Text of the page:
Taking the poetry world by storm
English professor helps open doors for young writers
By Julie Smith Turner, firstname.lastname@example.org
When Samuel Amadon’s self-described “mediocre high school football career” fizzled, he caught a new passion: writing.
“My friends were writing and talking about writing, and when I began to write, they’d hand me books that were handed to them by someone else when they started to write,” says Amadon, assistant professor in the College of Arts and Sciences. “It all seemed serious and secret, and yet accessible: Once you could find the books, you just had to read.”
During college, his love of writing intensified into a deep passion for poetry.
I want to hand them things to read that will open up doors for them, and I also want to take them seriously as poets, and help them take themselves seriously as well.
Samuel Amadon, English literature
“After school, I went to the Bread Loaf Writers Conference, and different teachers and poets who were further along than me helped me out, showed me about MFA Programs and led me to more books.”
Amadon, it would turn out, was a prolific investment.
For being such a young poet, Amadon’s literary accomplishments include a staggering catalog of material that spans four full-length books, four chapbooks and more than 100 poems published in journals, anthologies and prestigious literary magazines including The New Yorker. His first two books won national awards and will soon be joined by two books currently in production. The third book, Listener, is slated for publication this year, and the fourth book, Often, Common, Some, And Free, will appear in 2021. He is currently at work on a book of sonnets.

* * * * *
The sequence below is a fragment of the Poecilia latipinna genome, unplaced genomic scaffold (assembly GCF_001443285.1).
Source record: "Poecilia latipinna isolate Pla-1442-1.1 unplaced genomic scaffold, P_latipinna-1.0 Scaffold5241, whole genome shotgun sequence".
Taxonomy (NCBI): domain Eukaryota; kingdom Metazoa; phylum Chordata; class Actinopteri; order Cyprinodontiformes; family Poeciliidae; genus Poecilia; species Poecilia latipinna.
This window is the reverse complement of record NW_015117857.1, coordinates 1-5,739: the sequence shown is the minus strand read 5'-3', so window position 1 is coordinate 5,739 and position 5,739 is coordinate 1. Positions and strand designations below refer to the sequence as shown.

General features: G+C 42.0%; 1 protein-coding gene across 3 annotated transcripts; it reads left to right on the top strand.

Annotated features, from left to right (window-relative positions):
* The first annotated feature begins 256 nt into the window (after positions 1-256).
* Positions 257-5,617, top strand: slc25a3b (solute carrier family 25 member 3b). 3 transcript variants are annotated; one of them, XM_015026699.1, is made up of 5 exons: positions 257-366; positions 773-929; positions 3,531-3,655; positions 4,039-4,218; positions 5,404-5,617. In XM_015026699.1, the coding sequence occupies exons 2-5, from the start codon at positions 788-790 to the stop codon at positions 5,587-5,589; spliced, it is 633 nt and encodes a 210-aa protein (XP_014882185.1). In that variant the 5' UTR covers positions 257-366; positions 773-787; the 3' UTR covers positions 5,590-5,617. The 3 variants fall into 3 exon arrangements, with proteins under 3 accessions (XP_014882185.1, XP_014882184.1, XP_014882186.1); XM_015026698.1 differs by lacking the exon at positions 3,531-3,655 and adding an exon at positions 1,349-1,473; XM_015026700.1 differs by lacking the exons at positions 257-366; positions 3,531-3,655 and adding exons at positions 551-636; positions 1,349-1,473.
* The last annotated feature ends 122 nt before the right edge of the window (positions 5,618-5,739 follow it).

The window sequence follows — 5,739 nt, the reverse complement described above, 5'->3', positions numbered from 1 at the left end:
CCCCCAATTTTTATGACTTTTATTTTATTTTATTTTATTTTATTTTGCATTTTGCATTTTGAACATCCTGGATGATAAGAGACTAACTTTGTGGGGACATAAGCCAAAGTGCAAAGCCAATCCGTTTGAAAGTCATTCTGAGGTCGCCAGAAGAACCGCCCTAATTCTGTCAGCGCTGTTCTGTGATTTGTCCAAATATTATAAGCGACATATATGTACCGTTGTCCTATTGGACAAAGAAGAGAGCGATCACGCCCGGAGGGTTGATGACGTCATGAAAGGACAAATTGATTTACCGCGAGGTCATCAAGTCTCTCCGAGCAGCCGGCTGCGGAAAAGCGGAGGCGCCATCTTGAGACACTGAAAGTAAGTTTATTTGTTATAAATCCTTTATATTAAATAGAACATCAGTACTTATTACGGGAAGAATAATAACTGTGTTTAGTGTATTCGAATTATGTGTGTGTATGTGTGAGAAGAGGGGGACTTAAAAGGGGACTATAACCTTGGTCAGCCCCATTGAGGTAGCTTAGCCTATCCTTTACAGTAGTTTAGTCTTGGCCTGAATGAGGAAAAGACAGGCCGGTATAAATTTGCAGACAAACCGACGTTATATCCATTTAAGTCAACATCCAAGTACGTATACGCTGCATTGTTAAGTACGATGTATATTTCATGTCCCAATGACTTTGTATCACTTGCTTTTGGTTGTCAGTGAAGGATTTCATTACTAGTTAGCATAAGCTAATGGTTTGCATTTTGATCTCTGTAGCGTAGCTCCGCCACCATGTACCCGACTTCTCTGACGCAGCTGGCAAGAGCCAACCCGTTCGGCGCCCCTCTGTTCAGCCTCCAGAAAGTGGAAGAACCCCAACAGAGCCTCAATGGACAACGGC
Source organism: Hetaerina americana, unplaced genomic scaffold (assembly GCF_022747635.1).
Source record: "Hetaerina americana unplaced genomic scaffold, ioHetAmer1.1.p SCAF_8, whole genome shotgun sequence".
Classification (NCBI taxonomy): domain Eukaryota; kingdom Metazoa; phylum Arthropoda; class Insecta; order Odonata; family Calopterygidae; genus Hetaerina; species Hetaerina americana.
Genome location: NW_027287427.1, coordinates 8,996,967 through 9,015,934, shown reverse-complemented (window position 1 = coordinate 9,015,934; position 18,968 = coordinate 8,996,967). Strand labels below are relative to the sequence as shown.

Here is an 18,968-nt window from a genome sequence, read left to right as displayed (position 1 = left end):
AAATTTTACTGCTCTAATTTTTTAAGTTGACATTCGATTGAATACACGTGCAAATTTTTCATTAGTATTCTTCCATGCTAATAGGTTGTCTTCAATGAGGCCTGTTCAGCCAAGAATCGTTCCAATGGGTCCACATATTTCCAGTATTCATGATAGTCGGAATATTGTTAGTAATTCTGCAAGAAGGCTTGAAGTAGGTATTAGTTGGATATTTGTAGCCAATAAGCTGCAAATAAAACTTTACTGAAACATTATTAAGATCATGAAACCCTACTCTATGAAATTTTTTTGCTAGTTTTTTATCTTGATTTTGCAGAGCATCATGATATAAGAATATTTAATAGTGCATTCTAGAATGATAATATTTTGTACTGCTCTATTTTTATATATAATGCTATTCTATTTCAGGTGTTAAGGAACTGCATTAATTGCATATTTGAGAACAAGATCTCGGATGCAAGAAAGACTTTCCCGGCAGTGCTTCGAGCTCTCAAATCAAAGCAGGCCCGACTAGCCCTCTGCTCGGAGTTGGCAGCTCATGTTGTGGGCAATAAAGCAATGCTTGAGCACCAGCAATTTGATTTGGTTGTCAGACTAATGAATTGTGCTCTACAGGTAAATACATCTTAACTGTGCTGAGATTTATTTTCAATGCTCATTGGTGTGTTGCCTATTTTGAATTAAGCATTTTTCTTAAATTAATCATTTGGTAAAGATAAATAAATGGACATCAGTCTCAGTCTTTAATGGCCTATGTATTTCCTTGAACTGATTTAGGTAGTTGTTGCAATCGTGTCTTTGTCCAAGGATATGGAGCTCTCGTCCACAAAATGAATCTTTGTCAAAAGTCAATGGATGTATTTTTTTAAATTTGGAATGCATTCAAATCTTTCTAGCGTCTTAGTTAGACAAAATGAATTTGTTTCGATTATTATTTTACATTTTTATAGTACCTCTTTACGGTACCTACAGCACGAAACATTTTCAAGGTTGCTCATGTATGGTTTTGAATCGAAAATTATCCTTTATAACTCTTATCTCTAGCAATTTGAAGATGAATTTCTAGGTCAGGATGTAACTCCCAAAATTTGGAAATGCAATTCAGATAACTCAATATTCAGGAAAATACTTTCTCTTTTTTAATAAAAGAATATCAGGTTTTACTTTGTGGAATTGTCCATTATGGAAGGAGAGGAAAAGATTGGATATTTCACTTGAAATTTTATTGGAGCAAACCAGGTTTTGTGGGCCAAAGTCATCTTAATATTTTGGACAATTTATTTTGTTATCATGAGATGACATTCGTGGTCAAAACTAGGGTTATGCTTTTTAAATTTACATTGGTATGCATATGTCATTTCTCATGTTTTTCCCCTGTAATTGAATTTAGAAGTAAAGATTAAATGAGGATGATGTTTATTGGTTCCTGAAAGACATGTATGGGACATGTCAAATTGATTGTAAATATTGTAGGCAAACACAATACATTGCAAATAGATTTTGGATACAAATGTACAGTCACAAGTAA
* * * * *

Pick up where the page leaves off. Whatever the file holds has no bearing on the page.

Beyond his writing, Amadon is a leader on the national literary scene. While at the University of South Carolina, he founded Oversound, an annual poetry journal he edits with his colleague and partner Liz Countryman. The journal welcomes submissions from both new and established poets. In describing the journal, one reviewer said it has “very rapidly become a literary magazine beloved by writers, for the elegance of its print issues, and especially for the eclecticism one finds within.”
Oversound has more than 200 subscribers, including Harvard Library.
Just as his mentors once did for him, the Department of English Language and Literature’s 2016 Teacher of the Year hopes his students will be as inspired by poetry as he is. “I want to hand them things to read that will open up doors for them, and I also want to take them seriously as poets, and help them take themselves seriously as well,” he says.
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